The Web services horizon

The Web Services Toolkit from IBM alphaWorks shows off advances and innovations at a price anyone can afford

MAINTAINING A GRASP on Web services development platforms and environments can be a challenge. To help developers remain familiar with these innovations, IBM has released the next iteration of its alphaWorks tools, WSTK (Web Services Toolkit) 3.01, available free from the alphaWorks Web site ( www.alphaworks.ibm.com ).

This Web Services Toolkit includes run-time platforms and utilities for services-based development, delivery, and consumption, including: the WebSphere Application Server (MicroEdition); a private UDDI (Universal Description, Discovery, and Integration) registry for local test publishing and lookup of services; and several demos and tutorials to highlight the plentiful new capabilities.

We found the most interesting features in this release to be the technology previews, which are the next wave of products and standards maturing to address many of the deficiencies in services-oriented architectures. Among them is Axis, an alpha version of the new Apache SOAP (Simple Object Access Protocol) 3 implementation; HTTPr, the next-generation protocol for HTTP-based messaging; security functions for digital signatures and encrypted payloads in SOAP; and a new class of pluggable utilities for, among other possibilities, metering and billing for services usage.

What this product lacks is a comprehensive Web services deployment platform or graphical development IDE (integrated development environment). In fact, IBM has removed tools, such as the Web Services Tooling for EJBs (Enterprise JavaBeans), that came with previous versions of the kit. Now tools are included in commercial products such as IBM's WebSphere Studio Application Developer. But that level of support is not the intention of this toolkit. The alphaWorks tools are delivered as-is, free of charge, to provide an advance look at new functionality.

The wizard-driven installation shield deployed easily and the configuration utility made the process of readying our Web services environment uncomplicated.

The toolkit's Web services stack includes a lightweight version of the WebSphere 4.0 application server, and XML processing support brought by Apache XML utilities such as Xerces and Xalan. But for any additional capabilities -- such as support for EJB 1.1, transaction management, connection pooling, or performance monitoring -- you will need to look elsewhere.

Furthermore, the UDDI (Universal Description, Discovery, and Integration) implementation is a lightweight rendition that cannot be used with any application servers outside this Web services stack.

However, the configuration wizard helped to set dependencies in the runtime stack environment and can configure use with the full-blown WebSphere application server as well as Jakarta Tomcat 4.

Although setup was easy, we felt the kit could benefit from some additional shortcuts for quick access to tasks such as starting of the Web services stack and UDDI registry, for example.

In addition to server-side components, the kit contains a number of client-side APIs for accessing the UDDI registry and WSDL (Web Services Description Language) documents. WSTK also implements the relatively new WSIL (Web Services Inspection Language) that allows Web services to be discovered straight from a Web server URL, bypassing the need for a UDDI lookup.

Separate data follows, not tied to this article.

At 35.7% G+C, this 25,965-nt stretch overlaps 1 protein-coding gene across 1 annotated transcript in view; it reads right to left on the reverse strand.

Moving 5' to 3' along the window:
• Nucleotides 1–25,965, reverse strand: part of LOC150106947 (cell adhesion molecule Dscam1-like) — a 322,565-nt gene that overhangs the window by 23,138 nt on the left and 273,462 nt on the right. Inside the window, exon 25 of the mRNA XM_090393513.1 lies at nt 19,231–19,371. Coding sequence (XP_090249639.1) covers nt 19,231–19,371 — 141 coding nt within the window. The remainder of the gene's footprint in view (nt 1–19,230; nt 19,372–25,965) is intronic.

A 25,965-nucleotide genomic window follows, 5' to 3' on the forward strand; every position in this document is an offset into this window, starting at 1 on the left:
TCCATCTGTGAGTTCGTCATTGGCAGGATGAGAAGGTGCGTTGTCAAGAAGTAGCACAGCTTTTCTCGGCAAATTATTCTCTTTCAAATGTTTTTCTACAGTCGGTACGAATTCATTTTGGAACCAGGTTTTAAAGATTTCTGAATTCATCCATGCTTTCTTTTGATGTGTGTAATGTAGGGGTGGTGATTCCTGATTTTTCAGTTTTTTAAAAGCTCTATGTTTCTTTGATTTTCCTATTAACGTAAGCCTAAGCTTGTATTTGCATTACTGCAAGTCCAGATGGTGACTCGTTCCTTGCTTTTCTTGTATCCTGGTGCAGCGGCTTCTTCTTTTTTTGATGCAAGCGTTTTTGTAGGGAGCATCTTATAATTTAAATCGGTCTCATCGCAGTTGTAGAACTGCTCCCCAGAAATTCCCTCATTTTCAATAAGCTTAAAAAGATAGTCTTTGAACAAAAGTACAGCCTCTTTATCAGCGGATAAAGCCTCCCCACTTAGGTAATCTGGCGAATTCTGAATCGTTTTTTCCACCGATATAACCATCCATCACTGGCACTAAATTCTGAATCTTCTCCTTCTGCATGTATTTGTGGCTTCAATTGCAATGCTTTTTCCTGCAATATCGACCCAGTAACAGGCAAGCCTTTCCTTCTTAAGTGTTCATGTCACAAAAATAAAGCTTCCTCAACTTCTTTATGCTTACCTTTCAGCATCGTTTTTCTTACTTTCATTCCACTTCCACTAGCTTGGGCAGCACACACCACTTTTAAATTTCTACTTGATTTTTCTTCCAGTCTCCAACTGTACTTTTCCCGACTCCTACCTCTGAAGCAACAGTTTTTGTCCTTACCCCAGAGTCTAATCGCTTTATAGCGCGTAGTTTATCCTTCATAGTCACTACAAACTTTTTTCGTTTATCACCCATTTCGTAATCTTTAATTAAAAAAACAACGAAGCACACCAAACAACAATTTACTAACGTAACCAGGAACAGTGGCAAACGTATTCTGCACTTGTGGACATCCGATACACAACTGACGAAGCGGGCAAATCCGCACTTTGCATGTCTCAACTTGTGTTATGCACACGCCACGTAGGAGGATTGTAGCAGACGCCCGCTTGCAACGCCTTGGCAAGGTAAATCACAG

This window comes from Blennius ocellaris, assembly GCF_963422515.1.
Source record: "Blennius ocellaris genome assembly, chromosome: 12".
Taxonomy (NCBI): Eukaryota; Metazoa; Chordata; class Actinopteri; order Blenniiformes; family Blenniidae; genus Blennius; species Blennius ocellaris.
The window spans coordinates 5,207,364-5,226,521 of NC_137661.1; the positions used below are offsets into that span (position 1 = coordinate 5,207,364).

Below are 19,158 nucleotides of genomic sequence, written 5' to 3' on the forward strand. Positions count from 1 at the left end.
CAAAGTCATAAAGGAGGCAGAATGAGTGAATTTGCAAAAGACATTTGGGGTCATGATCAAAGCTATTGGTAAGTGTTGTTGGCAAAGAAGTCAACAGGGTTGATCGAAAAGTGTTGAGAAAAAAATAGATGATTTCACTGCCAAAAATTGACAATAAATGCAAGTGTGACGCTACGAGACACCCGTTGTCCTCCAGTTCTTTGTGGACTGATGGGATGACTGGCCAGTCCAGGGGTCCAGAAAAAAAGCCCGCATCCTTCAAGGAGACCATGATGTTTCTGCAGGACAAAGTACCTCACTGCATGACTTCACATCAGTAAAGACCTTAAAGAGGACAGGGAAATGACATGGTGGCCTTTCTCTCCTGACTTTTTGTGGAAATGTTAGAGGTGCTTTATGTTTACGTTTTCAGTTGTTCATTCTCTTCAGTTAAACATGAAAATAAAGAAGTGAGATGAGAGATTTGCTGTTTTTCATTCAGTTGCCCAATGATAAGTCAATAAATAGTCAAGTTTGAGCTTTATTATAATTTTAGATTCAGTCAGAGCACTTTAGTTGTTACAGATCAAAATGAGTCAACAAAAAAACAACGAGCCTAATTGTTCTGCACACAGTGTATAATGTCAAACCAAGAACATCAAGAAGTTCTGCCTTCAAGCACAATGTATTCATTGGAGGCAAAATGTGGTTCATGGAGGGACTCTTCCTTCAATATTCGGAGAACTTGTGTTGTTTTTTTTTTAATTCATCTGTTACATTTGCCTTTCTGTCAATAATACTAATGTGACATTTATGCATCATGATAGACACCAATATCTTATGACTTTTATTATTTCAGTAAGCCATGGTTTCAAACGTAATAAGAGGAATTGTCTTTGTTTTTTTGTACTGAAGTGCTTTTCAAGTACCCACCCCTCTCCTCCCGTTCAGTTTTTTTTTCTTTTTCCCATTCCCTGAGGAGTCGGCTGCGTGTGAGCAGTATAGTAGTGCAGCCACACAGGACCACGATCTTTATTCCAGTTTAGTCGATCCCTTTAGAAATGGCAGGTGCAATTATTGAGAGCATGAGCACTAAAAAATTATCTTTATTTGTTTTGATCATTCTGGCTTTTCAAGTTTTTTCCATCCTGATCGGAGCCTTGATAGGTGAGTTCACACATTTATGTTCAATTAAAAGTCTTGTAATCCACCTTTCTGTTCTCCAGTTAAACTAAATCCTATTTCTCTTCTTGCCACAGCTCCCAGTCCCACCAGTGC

Windows developers may be put off by the lack of graphical tools. But the supplied APIs, demos, and documentation, as well as the browser-based application server administration, will give developers an opportunity to look at several new innovations occurring in Web services.

Crystal ball

The WSTK offers a preview of several innovations taking place in Web services, including Apache Axis Alpha Release 3, which represents the rearchitecting of the original SOAP implementation code base. We found Axis to be fast, and it offers additional benefits such as transport independence, better WSDL (Web Services Description Language) abstraction from SOAP, a new XML-based deployment descriptor format, and closer alignment with the Microsoft SOAP implementation, all of which should help promote trouble-free development.

IBM has also fashioned an impressive first look at some pluggable utilities called Utility Services. The utilities offer the beginnings of Web services tracking and usage metering, billing, publish and subscribe event messaging, and the beginnings of an XML-based identity service.

Although far from comprehensive, Utility Services represent a step in the right direction for addressing some of the challenges still facing real world deployment of Web services.

Developers should avoid comparing WSTK 3.01 and the Early Access release of Sun's Web Services Developer Pack. Unlike the community process-driven development at Sun, WSTK components are primarily aligned with open-source efforts, many of which have been sponsored by IBM.

Furthermore, whereas Sun is laying the groundwork for the future of Java, the intent of the WSTK is to use that groundwork as a launchpad for future Web services advances. Sun's approach is structured, includes support for Solaris OS, and provides comprehensive documentation and tutorials. IBM's WSTK is still primarily experimental, and cannot be considered for a production environment.

But the price is right, and this type of advance look keeps your developers ahead of the curve in such a rapidly advancing paradigm. To that end, IBM's Web Services Toolkit succeeds wholly.

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